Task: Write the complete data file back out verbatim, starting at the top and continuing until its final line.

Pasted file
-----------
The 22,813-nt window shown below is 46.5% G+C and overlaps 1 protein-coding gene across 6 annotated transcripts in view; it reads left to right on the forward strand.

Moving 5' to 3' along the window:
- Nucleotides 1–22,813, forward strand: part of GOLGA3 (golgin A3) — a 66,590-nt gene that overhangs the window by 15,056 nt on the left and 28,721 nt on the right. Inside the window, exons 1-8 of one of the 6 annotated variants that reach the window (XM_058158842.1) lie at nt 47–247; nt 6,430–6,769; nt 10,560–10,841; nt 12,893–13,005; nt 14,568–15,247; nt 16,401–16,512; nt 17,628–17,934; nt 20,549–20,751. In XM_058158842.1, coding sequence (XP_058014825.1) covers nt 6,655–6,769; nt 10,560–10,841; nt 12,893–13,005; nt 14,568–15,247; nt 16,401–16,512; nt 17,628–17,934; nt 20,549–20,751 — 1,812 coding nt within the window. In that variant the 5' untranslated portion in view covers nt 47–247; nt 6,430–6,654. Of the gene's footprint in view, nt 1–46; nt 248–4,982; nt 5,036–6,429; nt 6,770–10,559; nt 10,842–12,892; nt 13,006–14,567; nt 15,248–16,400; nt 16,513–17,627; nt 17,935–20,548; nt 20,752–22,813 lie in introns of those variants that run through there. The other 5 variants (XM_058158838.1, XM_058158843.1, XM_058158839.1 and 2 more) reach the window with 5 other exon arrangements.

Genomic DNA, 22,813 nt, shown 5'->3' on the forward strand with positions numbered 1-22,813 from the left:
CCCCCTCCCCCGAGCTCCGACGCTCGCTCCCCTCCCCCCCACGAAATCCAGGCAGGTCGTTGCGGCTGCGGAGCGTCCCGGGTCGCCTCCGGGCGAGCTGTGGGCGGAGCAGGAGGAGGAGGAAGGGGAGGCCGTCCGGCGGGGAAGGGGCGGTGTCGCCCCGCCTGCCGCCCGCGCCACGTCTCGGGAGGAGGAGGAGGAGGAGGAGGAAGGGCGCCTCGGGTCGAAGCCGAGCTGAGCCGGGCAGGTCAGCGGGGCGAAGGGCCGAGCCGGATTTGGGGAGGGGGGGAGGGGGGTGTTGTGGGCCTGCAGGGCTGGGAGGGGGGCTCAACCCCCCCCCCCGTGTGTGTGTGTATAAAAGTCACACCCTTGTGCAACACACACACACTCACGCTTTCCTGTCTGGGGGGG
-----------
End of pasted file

The 22,813-nt window shown below is 46.5% G+C and overlaps 1 protein-coding gene across 6 annotated transcripts in view; it reads left to right on the forward strand.

Moving 5' to 3' along the window:
- Nucleotides 1–22,813, forward strand: part of GOLGA3 (golgin A3) — a 66,590-nt gene that overhangs the window by 15,056 nt on the left and 28,721 nt on the right. Inside the window, exons 1-8 of one of the 6 annotated variants that reach the window (XM_058158842.1) lie at nt 47–247; nt 6,430–6,769; nt 10,560–10,841; nt 12,893–13,005; nt 14,568–15,247; nt 16,401–16,512; nt 17,628–17,934; nt 20,549–20,751. In XM_058158842.1, coding sequence (XP_058014825.1) covers nt 6,655–6,769; nt 10,560–10,841; nt 12,893–13,005; nt 14,568–15,247; nt 16,401–16,512; nt 17,628–17,934; nt 20,549–20,751 — 1,812 coding nt within the window. In that variant the 5' untranslated portion in view covers nt 47–247; nt 6,430–6,654. Of the gene's footprint in view, nt 1–46; nt 248–4,982; nt 5,036–6,429; nt 6,770–10,559; nt 10,842–12,892; nt 13,006–14,567; nt 15,248–16,400; nt 16,513–17,627; nt 17,935–20,548; nt 20,752–22,813 lie in introns of those variants that run through there. The other 5 variants (XM_058158838.1, XM_058158843.1, XM_058158839.1 and 2 more) reach the window with 5 other exon arrangements.

Genomic DNA, 22,813 nt, shown 5'->3' on the forward strand with positions numbered 1-22,813 from the left:
CCCCCTCCCCCGAGCTCCGACGCTCGCTCCCCTCCCCCCCACGAAATCCAGGCAGGTCGTTGCGGCTGCGGAGCGTCCCGGGTCGCCTCCGGGCGAGCTGTGGGCGGAGCAGGAGGAGGAGGAAGGGGAGGCCGTCCGGCGGGGAAGGGGCGGTGTCGCCCCGCCTGCCGCCCGCGCCACGTCTCGGGAGGAGGAGGAGGAGGAGGAGGAAGGGCGCCTCGGGTCGAAGCCGAGCTGAGCCGGGCAGGTCAGCGGGGCGAAGGGCCGAGCCGGATTTGGGGAGGGGGGGAGGGGGGTGTTGTGGGCCTGCAGGGCTGGGAGGGGGGCTCAACCCCCCCCCCCGTGTGTGTGTGTATAAAAGTCACACCCTTGTGCAACACACACACACTCACGCTTTCCTGTCTGGGGGGG